Hayes sat in the end zone for Ferriday’s home game with Bastrop on September 10.
“It was killing me just sitting at the house,” he said.
Hayes sat in the end zone of the October 1 game with Mangham.
He returned to the sideline the following week for Ferriday’s game at Southern Lab.
“At that point I was just happy to be back out there,” Hayes said. “My adrenaline was pumping. I was just happy to be in the mix again. That week at practice I was just trying not to overdo it. Even while I was away I was still keeping in touch. I watched a few practices.”
He was back on the Ferriday sideline for the October 15 game with General Trass.
“I just took it all in,” Hayes said. “I enjoyed everything. It was a bit overwhelming. I was like, ‘I finally get a chance to be back out here at home doing something I love.’”
Hayes went down from 265 pounds to 230 pounds. He is back up to 265 pounds.
“Once I started eating, I started eating good again,” he said. “But I’ve been eating a lot healthier.”
Hayes said he still doesn’t know how he contracted COVID.
“It just hit me out of nowhere,” he said. “When I woke up that Saturday I was feeling fine but I was gradually getting worse. My body started rejecting everything”
Hayes said not a day goes by where he doesn’t think about his experience.
“It was life-changing,” he said. “I didn’t know how things were going or how really serious it was. There were times when I was really wanting air and water. I was hooked up to all kinds different machines with different lines and IVs to get back in stable condition.”
And Hayes still has a hard time remembering everything.
“I kind of joke now looking back with my family that I just didn’t know where I was,” he said. “They came by and supported me and saw me every day. I had a someone visiting me every day which was a big deal.”
Hayes said the entire process was eye-opening. He shared his story with members of the football team.
“I spoke to the kids one day and told them to be safe and be careful because you never know,” he said. “COVID affects everyone differently. Everyone doesn’t have the same reaction. When I was in the hospital I was constantly hearing about people passing or getting sicker. I was blessed to make it out.”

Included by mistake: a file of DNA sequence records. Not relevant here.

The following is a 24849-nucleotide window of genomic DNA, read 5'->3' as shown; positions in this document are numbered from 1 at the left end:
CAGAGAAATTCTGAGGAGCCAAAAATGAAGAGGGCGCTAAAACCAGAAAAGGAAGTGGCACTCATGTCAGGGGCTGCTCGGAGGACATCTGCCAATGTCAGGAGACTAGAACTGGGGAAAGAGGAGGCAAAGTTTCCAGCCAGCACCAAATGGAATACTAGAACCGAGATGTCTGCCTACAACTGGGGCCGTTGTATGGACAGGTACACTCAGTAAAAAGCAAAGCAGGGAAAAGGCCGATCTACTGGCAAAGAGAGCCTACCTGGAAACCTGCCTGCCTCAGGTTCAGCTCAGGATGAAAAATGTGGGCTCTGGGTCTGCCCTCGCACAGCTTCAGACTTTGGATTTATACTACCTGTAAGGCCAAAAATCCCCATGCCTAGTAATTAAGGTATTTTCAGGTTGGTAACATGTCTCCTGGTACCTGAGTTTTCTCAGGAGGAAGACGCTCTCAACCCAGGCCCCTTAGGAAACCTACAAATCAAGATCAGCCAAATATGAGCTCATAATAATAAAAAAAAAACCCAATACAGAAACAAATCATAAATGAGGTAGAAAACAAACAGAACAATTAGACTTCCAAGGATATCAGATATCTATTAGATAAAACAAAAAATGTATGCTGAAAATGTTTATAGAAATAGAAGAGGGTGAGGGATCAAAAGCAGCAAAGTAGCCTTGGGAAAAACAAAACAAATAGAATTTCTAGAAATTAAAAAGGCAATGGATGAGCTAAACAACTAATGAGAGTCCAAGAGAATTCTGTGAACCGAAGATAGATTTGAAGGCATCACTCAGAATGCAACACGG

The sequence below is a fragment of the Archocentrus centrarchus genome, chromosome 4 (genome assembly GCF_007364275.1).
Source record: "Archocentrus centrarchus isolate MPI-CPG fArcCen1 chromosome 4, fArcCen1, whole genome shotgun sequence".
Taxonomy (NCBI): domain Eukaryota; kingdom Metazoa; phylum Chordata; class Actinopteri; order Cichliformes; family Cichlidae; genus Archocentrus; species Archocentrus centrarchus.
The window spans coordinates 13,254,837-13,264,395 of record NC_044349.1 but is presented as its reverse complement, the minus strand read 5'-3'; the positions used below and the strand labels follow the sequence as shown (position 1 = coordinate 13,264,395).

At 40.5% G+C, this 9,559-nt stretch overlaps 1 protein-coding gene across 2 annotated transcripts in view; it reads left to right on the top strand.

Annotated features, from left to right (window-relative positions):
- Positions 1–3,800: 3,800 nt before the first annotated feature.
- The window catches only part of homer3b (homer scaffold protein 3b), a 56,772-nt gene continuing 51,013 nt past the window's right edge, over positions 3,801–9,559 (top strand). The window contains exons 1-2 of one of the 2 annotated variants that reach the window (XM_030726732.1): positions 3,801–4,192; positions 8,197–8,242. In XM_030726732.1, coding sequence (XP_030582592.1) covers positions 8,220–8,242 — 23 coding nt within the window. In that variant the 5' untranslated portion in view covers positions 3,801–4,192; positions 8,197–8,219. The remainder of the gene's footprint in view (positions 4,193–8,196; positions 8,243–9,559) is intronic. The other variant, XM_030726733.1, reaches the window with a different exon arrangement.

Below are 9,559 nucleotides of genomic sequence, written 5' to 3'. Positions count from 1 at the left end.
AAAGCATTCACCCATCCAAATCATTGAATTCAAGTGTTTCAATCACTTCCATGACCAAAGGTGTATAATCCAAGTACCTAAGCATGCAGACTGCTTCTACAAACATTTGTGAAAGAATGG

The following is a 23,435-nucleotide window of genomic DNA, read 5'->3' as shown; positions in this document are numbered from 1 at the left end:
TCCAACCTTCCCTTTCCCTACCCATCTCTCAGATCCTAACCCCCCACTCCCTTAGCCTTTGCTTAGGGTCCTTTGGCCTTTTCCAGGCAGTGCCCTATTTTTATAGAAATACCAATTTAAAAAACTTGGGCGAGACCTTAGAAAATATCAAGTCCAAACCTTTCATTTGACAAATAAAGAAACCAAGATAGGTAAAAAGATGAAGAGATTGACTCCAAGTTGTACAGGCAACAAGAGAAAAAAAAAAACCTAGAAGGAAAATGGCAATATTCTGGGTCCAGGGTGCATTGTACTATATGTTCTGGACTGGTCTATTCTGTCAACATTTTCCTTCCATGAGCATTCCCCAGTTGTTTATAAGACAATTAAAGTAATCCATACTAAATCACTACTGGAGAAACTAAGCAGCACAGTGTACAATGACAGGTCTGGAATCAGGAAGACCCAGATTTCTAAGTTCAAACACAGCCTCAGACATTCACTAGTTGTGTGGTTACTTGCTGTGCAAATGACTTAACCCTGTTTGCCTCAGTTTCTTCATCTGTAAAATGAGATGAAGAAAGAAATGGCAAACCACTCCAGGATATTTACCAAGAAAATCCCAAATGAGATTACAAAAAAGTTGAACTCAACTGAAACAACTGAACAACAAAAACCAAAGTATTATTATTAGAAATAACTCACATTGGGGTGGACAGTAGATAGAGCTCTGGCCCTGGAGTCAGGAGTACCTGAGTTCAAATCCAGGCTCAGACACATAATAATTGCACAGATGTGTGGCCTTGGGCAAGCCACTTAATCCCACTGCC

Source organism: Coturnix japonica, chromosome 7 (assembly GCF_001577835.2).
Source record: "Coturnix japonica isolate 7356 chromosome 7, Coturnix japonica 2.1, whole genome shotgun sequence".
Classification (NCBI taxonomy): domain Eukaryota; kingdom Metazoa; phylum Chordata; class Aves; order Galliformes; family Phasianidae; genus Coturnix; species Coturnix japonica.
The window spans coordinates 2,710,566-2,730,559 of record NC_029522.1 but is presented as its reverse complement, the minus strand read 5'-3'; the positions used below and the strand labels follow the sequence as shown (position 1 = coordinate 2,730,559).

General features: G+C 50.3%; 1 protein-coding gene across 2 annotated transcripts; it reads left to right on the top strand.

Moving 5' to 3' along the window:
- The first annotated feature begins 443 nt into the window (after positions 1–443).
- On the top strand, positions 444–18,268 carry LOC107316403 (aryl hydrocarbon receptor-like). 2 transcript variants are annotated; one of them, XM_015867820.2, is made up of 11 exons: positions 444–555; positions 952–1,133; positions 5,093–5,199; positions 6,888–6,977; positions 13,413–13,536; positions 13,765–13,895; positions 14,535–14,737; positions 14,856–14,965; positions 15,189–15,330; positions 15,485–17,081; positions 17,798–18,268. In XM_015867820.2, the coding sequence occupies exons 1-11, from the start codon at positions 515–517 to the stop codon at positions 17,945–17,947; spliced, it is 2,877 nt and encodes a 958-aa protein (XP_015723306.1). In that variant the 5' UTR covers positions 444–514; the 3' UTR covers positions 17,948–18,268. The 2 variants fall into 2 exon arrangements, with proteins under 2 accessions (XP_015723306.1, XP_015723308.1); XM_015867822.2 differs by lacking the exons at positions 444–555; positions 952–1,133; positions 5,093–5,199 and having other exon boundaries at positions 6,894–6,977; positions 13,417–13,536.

Hayes said he’s had to wait about a month for a COVID vaccination.
“I should be at about that point where I can get one now,” he said. ”I still have lower back pain. And I’m still trying to get my full strength back. But I was able to come back pretty fast thanks to the Lord. My numbers kept improving weekly with my iron levels and potassium.”
Hayes said he looks at life a lot differently now.
“I don’t just go through the motions anymore,” Hayes said. “When something like that happens it makes you easily appreciate everything and all the people in your life, especially the people who stood beside me.”
Hayes said he is much more aware of safety precautions now.
“It makes you question everything,” he said. “I wash my hands a lot and spray down everything I can. I am much more precautious in everything I do. I think about getting it again all the time. I don’t know if I could be that lucky to make it out a second time. When I got it, it had been going on for a long time. I thought I had missed it and made it through the bad part. But when it got me, it got me.”